• What are the things that are making some firms more successful than others?
  • What are the key success factors?

Stage 3: Internal Assessment

The purpose of conducting an internal assessment is to identify the firm's internal strengths and weaknesses in order to understand what things make the company effective and what about internal operations need to be strengthened. We examine what is working and what is not working with an eye to leveraging the firm's strengths and minimizing the impact of any area of weaknesses. Questions and issues addressed include the following:

  • What does our company do well and what does it not do so well?
  • What are our company's strengths that we want to emphasize as we grow?
  • To take those strengths to the max, what would have to change and what would that look like?
  • How do the various parts of our business reinforce each other?
  • Who do we need to hire to be the company we want to become?
  • What are the most important things we need to do better in order for us to achieve our goals?
  • How profitable are we?
  • Are we more or less profitable than the competition?
  • How strong is our balance sheet?
  • How good is our credit?
  • Are we offering a unique product or service or are we a commodity in the mind or our customers?
  • What, if any, barriers to entry can we construct?
  • How do we organize our business to make it difficult for people to compete with us?

Stage 4: Assessing Alternative Growth Paths

In this stage we identify alternative ways to proceed to achieve the kind of growth the firm wants to achieve?  Questions and issues addressed include the following:

  • Does our company need to open new markets, develop new products, or make acquisitions to meet our growth targets?
  • Alternatively, does our company need to take what it is doing and focus on it more intensely in order to become the market leader?
  • How do we evaluate each of those growth strategies in light of our assessment of our internal strengths and weaknesses?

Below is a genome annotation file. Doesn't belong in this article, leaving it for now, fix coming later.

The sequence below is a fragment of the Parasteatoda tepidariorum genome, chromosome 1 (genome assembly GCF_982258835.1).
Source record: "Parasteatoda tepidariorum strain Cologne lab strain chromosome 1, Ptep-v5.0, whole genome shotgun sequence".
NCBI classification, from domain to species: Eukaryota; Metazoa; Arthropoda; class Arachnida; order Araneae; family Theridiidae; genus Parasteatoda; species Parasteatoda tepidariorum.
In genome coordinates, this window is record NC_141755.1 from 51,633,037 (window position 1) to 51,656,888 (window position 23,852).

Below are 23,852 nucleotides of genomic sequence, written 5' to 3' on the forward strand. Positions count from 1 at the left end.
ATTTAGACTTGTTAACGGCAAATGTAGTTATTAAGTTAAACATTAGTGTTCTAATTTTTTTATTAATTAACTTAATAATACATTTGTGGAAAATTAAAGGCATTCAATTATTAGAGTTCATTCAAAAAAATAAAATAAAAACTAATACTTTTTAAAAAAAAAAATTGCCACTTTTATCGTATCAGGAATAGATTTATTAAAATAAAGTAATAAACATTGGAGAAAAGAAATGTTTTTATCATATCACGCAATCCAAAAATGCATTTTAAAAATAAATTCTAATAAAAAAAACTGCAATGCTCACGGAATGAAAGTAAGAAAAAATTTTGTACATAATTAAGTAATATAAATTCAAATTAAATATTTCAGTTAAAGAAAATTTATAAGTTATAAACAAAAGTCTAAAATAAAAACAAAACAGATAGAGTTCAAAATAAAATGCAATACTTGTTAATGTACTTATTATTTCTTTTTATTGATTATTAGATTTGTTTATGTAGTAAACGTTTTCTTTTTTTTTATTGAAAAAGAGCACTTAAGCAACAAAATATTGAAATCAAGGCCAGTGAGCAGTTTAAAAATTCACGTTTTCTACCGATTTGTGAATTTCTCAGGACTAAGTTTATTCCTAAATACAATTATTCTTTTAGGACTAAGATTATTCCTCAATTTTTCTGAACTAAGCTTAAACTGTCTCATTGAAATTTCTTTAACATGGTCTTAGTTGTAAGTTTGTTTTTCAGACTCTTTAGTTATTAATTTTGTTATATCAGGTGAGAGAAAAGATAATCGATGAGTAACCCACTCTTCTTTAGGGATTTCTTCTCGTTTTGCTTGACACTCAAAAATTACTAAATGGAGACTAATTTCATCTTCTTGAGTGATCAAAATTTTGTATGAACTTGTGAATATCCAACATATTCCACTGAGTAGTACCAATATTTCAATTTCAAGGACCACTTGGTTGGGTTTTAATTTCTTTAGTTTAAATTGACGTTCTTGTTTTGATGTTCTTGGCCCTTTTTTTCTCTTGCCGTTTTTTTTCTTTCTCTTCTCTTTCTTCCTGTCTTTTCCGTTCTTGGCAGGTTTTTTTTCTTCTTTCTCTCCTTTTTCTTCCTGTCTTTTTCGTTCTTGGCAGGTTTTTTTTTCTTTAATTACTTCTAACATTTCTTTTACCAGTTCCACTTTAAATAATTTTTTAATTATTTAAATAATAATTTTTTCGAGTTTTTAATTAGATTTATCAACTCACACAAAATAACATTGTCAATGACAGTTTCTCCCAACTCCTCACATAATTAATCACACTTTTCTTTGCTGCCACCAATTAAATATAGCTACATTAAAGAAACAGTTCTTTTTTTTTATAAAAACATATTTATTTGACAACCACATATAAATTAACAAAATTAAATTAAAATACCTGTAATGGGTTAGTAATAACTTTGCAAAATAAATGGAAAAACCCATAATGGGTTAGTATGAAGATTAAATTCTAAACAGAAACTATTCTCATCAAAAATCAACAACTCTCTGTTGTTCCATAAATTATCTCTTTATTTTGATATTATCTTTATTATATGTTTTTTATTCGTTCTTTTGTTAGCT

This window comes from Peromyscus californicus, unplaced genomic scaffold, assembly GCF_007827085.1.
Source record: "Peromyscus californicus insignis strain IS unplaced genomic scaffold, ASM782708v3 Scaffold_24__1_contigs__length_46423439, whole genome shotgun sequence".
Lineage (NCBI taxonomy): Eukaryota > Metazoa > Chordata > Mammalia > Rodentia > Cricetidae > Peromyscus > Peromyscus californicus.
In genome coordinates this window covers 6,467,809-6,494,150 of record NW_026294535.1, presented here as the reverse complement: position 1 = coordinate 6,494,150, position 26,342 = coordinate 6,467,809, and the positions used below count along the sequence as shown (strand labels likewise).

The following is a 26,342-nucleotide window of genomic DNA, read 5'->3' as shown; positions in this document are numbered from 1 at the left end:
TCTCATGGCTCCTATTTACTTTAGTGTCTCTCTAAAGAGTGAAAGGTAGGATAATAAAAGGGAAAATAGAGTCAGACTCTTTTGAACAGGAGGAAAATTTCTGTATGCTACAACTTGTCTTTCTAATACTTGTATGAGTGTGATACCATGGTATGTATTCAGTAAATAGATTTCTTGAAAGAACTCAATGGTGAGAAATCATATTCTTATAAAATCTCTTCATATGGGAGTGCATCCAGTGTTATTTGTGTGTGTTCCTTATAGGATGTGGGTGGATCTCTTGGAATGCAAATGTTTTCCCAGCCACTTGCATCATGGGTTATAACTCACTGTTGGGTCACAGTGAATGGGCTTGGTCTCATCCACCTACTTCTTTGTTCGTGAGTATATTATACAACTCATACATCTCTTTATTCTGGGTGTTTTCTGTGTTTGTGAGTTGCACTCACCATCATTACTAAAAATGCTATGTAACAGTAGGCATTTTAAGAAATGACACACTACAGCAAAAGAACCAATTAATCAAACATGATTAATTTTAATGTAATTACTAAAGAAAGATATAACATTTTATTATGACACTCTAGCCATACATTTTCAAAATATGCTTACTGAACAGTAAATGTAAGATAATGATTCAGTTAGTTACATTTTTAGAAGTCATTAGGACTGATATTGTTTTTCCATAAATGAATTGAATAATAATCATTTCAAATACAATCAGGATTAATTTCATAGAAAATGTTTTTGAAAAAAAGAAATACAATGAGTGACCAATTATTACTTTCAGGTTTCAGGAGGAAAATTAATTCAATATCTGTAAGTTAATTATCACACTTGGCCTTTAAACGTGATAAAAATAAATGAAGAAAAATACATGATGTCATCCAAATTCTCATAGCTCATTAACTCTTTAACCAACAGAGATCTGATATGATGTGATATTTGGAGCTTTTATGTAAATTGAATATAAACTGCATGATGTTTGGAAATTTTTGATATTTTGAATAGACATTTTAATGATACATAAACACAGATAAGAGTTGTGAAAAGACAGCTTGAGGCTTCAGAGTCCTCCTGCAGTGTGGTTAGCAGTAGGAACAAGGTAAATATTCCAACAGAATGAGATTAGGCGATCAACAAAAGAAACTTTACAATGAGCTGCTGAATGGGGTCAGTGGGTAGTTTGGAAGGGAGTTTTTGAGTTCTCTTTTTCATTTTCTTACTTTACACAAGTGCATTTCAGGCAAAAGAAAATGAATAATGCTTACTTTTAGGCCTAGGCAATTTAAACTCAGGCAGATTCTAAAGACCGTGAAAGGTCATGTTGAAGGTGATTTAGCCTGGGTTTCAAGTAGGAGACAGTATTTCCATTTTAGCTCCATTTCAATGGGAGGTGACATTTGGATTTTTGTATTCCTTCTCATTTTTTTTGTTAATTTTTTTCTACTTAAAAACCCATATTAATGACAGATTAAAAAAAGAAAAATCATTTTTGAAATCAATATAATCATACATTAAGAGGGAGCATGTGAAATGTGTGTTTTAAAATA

• How do we evaluate each of these growth strategies in light of the external opportunities and threats?

Stage 5: Execution Plan

In the final stage of developing a strategic plan, we examine what it means to execute the strategy and goals that have been agreed upon. The goal is to come up with a clear understanding of what has to be different from what the firm already does. Working backwards from the end goal, we determine what has to happen in 5 years, 3 years and 1 year . Then specific goals with clear metrics are set for the first year on a quarterly basis. Action steps to acheive these goals are written down and responsibility for accomplishing these goals is assigned to members of the team.  Questions and issues addressed include the following:

  • In order to hit our goals for this year, what do we have to do in each of the next four quarters?
  • Who in the organization should be held accountable for accomplishing each of these goals?
  • Do we have all the personnel and capital resources required to achieve our goals? If not, where will they come from?
  • Can we achieve our goals by doing more of what we are already doing, or do we need to do something new and different?
  • Where does the firm want to focus its energy and effort and where can it reallocate energy and effort from other less important things?
  • Can we afford to say no to some things in order to put more effort into other areas where we have or want to develop a competitive advantage?

Revisiting the Plan A Year Later

Strategic planning is an iterative process. It is advisable to review the plan yearly to determine whether changes need to be made. Questions and issues addressed at this time include the following:

  • How has the world changed?
  • How has the organization changed?
  • Did the firm do what it planned to do?
  • If not, what got in the way?
  • Is the plan still good for the next year, or are some changes needed?